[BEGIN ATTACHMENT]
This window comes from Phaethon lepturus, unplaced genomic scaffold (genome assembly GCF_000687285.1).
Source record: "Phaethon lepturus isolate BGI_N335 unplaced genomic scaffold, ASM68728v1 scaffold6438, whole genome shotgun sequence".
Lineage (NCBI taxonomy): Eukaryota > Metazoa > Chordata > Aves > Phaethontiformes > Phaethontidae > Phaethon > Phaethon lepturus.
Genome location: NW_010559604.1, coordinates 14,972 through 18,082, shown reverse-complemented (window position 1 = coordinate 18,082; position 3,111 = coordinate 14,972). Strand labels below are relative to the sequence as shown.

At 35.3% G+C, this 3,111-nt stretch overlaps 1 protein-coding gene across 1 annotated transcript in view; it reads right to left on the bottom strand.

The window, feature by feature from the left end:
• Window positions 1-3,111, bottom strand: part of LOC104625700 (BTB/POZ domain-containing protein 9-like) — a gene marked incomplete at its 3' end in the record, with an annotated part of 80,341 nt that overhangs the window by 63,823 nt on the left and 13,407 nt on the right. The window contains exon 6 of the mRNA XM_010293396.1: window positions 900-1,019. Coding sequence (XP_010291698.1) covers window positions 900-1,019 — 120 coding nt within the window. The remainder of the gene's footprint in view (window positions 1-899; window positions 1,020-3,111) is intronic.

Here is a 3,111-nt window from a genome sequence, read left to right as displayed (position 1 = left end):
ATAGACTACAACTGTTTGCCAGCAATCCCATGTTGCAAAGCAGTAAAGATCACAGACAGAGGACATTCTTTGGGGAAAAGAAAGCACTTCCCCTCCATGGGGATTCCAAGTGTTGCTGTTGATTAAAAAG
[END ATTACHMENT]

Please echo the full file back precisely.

This window comes from Phaethon lepturus, unplaced genomic scaffold (genome assembly GCF_000687285.1).
Source record: "Phaethon lepturus isolate BGI_N335 unplaced genomic scaffold, ASM68728v1 scaffold6438, whole genome shotgun sequence".
Lineage (NCBI taxonomy): Eukaryota > Metazoa > Chordata > Aves > Phaethontiformes > Phaethontidae > Phaethon > Phaethon lepturus.
Genome location: NW_010559604.1, coordinates 14,972 through 18,082, shown reverse-complemented (window position 1 = coordinate 18,082; position 3,111 = coordinate 14,972). Strand labels below are relative to the sequence as shown.

At 35.3% G+C, this 3,111-nt stretch overlaps 1 protein-coding gene across 1 annotated transcript in view; it reads right to left on the bottom strand.

The window, feature by feature from the left end:
• Window positions 1-3,111, bottom strand: part of LOC104625700 (BTB/POZ domain-containing protein 9-like) — a gene marked incomplete at its 3' end in the record, with an annotated part of 80,341 nt that overhangs the window by 63,823 nt on the left and 13,407 nt on the right. The window contains exon 6 of the mRNA XM_010293396.1: window positions 900-1,019. Coding sequence (XP_010291698.1) covers window positions 900-1,019 — 120 coding nt within the window. The remainder of the gene's footprint in view (window positions 1-899; window positions 1,020-3,111) is intronic.

Here is a 3,111-nt window from a genome sequence, read left to right as displayed (position 1 = left end):
ATAGACTACAACTGTTTGCCAGCAATCCCATGTTGCAAAGCAGTAAAGATCACAGACAGAGGACATTCTTTGGGGAAAAGAAAGCACTTCCCCTCCATGGGGATTCCAAGTGTTGCTGTTGATTAAAAAG